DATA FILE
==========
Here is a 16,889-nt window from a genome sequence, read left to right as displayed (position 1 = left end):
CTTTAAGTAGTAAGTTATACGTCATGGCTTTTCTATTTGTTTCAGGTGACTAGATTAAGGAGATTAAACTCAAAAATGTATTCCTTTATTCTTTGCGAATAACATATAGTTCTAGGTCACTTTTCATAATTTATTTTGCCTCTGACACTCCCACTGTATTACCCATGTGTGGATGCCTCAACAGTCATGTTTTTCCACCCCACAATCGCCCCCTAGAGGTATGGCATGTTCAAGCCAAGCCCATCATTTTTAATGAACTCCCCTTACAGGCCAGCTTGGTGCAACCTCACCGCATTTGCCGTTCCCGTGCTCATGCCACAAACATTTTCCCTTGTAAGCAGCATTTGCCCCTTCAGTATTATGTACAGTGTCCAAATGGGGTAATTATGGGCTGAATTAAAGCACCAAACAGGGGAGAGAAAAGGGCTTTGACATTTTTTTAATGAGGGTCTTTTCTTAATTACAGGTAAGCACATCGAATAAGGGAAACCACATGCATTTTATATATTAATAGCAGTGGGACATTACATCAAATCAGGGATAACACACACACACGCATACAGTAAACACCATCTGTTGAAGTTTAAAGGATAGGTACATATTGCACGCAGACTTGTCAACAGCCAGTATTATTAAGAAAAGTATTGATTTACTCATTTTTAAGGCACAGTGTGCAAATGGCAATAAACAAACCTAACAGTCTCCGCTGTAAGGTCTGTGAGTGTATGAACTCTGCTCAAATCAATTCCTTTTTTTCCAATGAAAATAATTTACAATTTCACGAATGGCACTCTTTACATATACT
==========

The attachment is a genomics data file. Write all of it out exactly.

Here is a 16,889-nt window from a genome sequence, read left to right as displayed (position 1 = left end):
CTTTAAGTAGTAAGTTATACGTCATGGCTTTTCTATTTGTTTCAGGTGACTAGATTAAGGAGATTAAACTCAAAAATGTATTCCTTTATTCTTTGCGAATAACATATAGTTCTAGGTCACTTTTCATAATTTATTTTGCCTCTGACACTCCCACTGTATTACCCATGTGTGGATGCCTCAACAGTCATGTTTTTCCACCCCACAATCGCCCCCTAGAGGTATGGCATGTTCAAGCCAAGCCCATCATTTTTAATGAACTCCCCTTACAGGCCAGCTTGGTGCAACCTCACCGCATTTGCCGTTCCCGTGCTCATGCCACAAACATTTTCCCTTGTAAGCAGCATTTGCCCCTTCAGTATTATGTACAGTGTCCAAATGGGGTAATTATGGGCTGAATTAAAGCACCAAACAGGGGAGAGAAAAGGGCTTTGACATTTTTTTAATGAGGGTCTTTTCTTAATTACAGGTAAGCACATCGAATAAGGGAAACCACATGCATTTTATATATTAATAGCAGTGGGACATTACATCAAATCAGGGATAACACACACACACGCATACAGTAAACACCATCTGTTGAAGTTTAAAGGATAGGTACATATTGCACGCAGACTTGTCAACAGCCAGTATTATTAAGAAAAGTATTGATTTACTCATTTTTAAGGCACAGTGTGCAAATGGCAATAAACAAACCTAACAGTCTCCGCTGTAAGGTCTGTGAGTGTATGAACTCTGCTCAAATCAATTCCTTTTTTTCCAATGAAAATAATTTACAATTTCACGAATGGCACTCTTTACATATACT